Office and Professional Employees Local 11 enters new chapter

Nearly 170 members turned out for the swearing in of Debbie Sluyter as chief executive officer of Office and Professional Employees Local 11.

Sluyter defeated Gary Kirkland in an election held in April. She officially took office May 14.

Kirkland is a senior vice president of the international union and had led the local since 1978.

Sluyter (pronounced Slyter), 49, is the grandmother of three and a former office secretary and office manager of the Northwest Labor Press and Northwest Oregon Labor Council. She joined the staff of the Labor Press in 1987 and became its office manager and bookkeeper two years later. All Labor Press employees are members of Local 11. She was a shop steward for the 82-member Trade Union Sector of Local 11 for 10 years and helped negotiate its last three contracts.

Sluyter left the newspaper in September 1998 to open her own bakery business in Hillsboro, where she lives with her husband of 30 years, Jeff. She has two adult daughters.

In 1999 she returned to the labor movement - as office manager of the Northwest Oregon Labor Council (NOLC). She held that post until her election as chief executive officer. During that time with NOLC she was appointed to the Local 11 Executive Board representing the Trade Union Sector.

Local 11 represents about 3,000 employees under 106 contracts in Oregon, Washington, Idaho, Utah and Montana. Its largest units are at Northwest Natural, Consolidated Freightways and CFN, all of Portland.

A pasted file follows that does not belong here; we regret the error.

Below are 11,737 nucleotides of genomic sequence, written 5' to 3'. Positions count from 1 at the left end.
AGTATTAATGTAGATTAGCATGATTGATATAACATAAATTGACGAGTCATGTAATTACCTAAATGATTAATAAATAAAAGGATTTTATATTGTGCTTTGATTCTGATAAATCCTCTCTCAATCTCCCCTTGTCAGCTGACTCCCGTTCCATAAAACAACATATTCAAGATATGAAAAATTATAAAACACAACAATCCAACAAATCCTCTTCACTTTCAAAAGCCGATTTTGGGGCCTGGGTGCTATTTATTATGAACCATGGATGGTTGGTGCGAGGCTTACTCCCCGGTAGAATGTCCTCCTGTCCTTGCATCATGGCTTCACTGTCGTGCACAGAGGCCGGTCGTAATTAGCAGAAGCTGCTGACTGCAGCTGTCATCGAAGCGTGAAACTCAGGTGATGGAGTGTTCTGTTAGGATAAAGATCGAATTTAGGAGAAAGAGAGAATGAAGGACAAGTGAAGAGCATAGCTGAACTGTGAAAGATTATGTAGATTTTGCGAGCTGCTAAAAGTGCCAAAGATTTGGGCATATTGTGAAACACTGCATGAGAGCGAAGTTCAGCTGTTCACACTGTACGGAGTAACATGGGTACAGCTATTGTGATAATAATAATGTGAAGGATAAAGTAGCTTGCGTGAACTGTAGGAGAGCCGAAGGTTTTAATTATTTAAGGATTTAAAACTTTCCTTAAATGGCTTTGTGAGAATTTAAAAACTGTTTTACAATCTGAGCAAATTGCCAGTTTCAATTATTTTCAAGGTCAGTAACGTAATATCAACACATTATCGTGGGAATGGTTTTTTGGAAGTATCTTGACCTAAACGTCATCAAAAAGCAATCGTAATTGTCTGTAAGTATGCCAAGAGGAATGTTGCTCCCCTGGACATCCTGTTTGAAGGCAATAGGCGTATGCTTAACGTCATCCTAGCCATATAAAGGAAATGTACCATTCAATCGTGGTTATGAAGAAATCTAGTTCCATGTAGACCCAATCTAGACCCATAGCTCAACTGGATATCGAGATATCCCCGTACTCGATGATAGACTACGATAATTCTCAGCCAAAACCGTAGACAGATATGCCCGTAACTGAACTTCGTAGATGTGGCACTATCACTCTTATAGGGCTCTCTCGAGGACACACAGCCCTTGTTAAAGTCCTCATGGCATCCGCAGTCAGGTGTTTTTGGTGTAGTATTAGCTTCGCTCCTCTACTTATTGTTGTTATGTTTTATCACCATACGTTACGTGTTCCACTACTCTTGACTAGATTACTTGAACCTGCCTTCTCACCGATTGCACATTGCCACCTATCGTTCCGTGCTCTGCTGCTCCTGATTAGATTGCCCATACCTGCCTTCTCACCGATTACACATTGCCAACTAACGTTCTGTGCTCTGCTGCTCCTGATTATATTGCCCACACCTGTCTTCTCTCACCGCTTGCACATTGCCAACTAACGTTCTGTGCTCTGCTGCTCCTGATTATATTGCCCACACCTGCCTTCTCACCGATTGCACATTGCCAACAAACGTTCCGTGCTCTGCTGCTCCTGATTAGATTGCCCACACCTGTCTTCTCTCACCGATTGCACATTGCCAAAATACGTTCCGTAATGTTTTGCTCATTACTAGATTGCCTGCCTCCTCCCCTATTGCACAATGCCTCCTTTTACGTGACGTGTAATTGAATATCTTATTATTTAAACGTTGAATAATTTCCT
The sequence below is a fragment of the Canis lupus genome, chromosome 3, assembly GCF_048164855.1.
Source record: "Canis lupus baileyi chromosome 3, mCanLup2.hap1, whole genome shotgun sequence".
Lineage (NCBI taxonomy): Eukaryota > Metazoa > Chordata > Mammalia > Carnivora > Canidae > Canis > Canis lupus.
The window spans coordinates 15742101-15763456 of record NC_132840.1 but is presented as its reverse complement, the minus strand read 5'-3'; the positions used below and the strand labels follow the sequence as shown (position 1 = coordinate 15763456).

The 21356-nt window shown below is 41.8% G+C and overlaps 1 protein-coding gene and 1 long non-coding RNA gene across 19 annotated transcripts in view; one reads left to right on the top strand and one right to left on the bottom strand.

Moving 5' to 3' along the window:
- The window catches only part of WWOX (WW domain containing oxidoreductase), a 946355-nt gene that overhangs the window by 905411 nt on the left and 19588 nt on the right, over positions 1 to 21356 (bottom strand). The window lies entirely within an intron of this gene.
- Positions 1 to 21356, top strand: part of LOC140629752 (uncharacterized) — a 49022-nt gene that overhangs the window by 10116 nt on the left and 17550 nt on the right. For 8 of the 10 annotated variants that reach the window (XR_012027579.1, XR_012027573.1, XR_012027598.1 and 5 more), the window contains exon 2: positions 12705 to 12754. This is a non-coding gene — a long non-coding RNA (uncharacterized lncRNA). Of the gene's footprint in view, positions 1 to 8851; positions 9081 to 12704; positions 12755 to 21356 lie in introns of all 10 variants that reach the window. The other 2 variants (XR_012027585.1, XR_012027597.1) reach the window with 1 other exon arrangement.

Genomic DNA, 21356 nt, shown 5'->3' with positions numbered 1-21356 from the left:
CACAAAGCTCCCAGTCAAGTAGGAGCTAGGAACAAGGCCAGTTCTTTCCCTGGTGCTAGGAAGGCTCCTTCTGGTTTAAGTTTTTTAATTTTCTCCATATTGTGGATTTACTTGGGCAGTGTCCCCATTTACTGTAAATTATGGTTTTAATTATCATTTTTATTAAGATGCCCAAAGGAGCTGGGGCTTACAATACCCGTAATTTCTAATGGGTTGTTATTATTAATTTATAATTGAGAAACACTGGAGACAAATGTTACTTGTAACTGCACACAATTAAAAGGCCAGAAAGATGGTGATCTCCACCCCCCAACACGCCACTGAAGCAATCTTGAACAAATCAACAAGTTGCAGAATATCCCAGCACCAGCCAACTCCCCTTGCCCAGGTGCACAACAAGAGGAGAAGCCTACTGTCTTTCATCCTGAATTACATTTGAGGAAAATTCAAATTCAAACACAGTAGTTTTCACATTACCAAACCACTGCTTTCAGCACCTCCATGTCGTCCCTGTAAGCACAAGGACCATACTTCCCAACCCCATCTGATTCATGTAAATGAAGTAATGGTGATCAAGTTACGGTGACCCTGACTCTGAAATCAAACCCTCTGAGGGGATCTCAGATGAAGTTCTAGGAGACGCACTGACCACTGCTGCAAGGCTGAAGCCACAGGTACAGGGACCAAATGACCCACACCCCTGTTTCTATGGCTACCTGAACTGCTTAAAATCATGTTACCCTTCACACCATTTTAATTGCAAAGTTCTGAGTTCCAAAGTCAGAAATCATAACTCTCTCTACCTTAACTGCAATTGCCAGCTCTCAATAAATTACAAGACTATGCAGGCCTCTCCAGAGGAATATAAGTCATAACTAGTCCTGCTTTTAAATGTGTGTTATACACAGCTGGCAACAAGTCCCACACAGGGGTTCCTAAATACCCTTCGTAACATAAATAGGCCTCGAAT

Sluyter is a graduate of Sunset High School. She was a member of the American Federation of State, County and Municipal Employees Local 328 for a couple of years while working as a receptionist at Oregon Health and Science University in Southwest Portland.

Sluyter said she decided to run for the union's top post in part because of the damage to the union's 401(k) retirement fund at the hands of Capital Consultants Inc. The members' retirement accounts have been frozen since September 2000 and face the loss of millions of dollars. The CEO of Local 11 is the appointed co-chair of the 401(k) fund, in addition to the Western States Pension and Health and Welfare funds.

At her first union meeting as CEO in Local 11's Portland office, Sluyter said she wants to open the doors of communication with members via the World Wide Web and through the Labor Press, and hold more frequent union meetings - at various locations within the union's jurisdiction.

"There are lots of challenges ahead, but I am confident we can meet them," she said.

She now is busy familiarizing herself with contracts and grievances. One of her first challenges was to stop a decertification that had been filed at the offices of the Portland Catholic Archdiocese, which she was successful in doing (on a vote of 21-8). She also is in the process of hiring several new business representatives and office staff.

June 7, 2002 issue

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